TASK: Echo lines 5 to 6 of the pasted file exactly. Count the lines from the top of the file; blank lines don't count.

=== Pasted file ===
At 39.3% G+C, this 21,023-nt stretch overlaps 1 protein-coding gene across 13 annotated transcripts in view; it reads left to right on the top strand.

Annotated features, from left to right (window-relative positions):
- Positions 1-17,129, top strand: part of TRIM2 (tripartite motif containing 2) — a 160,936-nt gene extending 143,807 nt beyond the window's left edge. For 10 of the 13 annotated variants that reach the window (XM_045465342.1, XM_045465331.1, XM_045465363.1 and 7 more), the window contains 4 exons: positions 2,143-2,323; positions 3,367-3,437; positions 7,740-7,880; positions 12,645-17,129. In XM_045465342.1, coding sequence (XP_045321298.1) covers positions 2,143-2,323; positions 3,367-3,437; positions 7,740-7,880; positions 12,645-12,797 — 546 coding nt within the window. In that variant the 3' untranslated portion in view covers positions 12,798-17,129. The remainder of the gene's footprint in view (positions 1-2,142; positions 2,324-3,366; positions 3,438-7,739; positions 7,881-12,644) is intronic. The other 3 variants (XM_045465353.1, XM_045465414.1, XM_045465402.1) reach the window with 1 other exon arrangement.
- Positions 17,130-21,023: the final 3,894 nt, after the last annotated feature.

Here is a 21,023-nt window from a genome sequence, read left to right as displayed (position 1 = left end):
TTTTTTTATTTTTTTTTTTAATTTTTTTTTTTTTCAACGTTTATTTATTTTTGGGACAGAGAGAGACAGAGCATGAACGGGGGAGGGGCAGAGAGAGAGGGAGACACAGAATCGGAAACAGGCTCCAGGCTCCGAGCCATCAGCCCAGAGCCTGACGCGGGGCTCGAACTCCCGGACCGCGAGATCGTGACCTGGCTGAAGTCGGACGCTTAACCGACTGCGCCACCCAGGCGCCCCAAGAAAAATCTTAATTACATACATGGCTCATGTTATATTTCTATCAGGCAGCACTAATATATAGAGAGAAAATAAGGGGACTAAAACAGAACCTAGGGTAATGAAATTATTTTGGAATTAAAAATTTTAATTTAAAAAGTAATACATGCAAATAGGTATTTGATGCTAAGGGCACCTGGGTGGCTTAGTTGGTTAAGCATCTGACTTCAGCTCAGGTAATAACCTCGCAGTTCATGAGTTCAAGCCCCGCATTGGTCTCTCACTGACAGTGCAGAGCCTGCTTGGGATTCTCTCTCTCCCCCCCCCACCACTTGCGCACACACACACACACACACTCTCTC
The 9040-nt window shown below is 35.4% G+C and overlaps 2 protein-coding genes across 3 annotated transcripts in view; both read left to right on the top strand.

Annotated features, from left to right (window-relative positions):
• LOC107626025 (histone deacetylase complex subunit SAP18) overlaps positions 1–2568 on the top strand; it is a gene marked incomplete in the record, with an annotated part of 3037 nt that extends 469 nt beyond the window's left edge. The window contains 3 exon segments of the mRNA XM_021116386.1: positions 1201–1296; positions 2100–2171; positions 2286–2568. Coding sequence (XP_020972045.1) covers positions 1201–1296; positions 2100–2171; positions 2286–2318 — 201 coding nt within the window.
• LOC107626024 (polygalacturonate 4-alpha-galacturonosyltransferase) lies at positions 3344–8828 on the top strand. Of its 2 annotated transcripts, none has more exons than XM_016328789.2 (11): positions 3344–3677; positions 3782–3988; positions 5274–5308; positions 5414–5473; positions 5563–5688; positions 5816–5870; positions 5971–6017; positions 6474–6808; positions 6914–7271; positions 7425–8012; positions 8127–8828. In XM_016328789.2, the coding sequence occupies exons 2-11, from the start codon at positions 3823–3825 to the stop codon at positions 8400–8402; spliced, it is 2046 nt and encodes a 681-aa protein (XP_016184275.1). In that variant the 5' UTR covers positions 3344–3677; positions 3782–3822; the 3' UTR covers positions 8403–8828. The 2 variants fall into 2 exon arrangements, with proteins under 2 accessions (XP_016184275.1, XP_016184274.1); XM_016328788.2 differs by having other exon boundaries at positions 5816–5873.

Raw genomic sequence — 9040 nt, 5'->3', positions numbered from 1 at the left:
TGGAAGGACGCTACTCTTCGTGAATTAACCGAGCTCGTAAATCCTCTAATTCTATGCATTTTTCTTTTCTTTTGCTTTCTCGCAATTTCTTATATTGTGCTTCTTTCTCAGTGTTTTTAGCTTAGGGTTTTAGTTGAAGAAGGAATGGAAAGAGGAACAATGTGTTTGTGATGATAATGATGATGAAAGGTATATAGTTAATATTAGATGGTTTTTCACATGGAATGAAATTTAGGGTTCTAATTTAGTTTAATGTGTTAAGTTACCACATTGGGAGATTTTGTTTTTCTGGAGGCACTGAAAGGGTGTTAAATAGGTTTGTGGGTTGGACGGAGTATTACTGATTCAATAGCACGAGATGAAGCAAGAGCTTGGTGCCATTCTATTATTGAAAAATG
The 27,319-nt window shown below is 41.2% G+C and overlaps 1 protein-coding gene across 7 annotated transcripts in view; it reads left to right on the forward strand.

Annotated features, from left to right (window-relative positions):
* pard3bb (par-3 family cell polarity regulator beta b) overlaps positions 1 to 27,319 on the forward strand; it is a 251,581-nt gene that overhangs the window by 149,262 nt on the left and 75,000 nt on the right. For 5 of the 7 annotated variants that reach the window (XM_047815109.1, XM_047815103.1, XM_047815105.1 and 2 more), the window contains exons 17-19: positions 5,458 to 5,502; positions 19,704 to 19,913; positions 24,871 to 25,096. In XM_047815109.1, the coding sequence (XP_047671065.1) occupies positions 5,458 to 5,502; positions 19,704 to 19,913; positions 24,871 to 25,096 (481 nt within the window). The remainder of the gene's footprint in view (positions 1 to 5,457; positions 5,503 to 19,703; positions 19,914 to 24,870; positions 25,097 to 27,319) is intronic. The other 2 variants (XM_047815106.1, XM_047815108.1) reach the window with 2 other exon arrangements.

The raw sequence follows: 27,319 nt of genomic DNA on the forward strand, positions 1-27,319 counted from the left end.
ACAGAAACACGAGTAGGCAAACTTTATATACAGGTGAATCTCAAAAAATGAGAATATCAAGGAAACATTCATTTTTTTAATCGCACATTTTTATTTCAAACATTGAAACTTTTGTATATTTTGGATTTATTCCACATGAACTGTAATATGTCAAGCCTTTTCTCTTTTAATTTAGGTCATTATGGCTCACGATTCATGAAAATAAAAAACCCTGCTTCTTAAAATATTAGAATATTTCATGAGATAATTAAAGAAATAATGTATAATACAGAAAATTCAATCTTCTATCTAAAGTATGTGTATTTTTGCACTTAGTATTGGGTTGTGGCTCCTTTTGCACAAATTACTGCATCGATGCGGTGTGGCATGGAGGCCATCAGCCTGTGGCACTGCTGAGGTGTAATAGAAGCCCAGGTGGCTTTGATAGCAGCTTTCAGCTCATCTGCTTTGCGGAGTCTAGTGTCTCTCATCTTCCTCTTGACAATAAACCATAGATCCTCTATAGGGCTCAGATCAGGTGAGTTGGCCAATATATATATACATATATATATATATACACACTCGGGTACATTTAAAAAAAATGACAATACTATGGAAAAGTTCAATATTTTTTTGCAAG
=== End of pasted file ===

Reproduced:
Here is a 21,023-nt window from a genome sequence, read left to right as displayed (position 1 = left end):
TTTTTTTATTTTTTTTTTTAATTTTTTTTTTTTTCAACGTTTATTTATTTTTGGGACAGAGAGAGACAGAGCATGAACGGGGGAGGGGCAGAGAGAGAGGGAGACACAGAATCGGAAACAGGCTCCAGGCTCCGAGCCATCAGCCCAGAGCCTGACGCGGGGCTCGAACTCCCGGACCGCGAGATCGTGACCTGGCTGAAGTCGGACGCTTAACCGACTGCGCCACCCAGGCGCCCCAAGAAAAATCTTAATTACATACATGGCTCATGTTATATTTCTATCAGGCAGCACTAATATATAGAGAGAAAATAAGGGGACTAAAACAGAACCTAGGGTAATGAAATTATTTTGGAATTAAAAATTTTAATTTAAAAAGTAATACATGCAAATAGGTATTTGATGCTAAGGGCACCTGGGTGGCTTAGTTGGTTAAGCATCTGACTTCAGCTCAGGTAATAACCTCGCAGTTCATGAGTTCAAGCCCCGCATTGGTCTCTCACTGACAGTGCAGAGCCTGCTTGGGATTCTCTCTCTCCCCCCCCCACCACTTGCGCACACACACACACACACACTCTCTC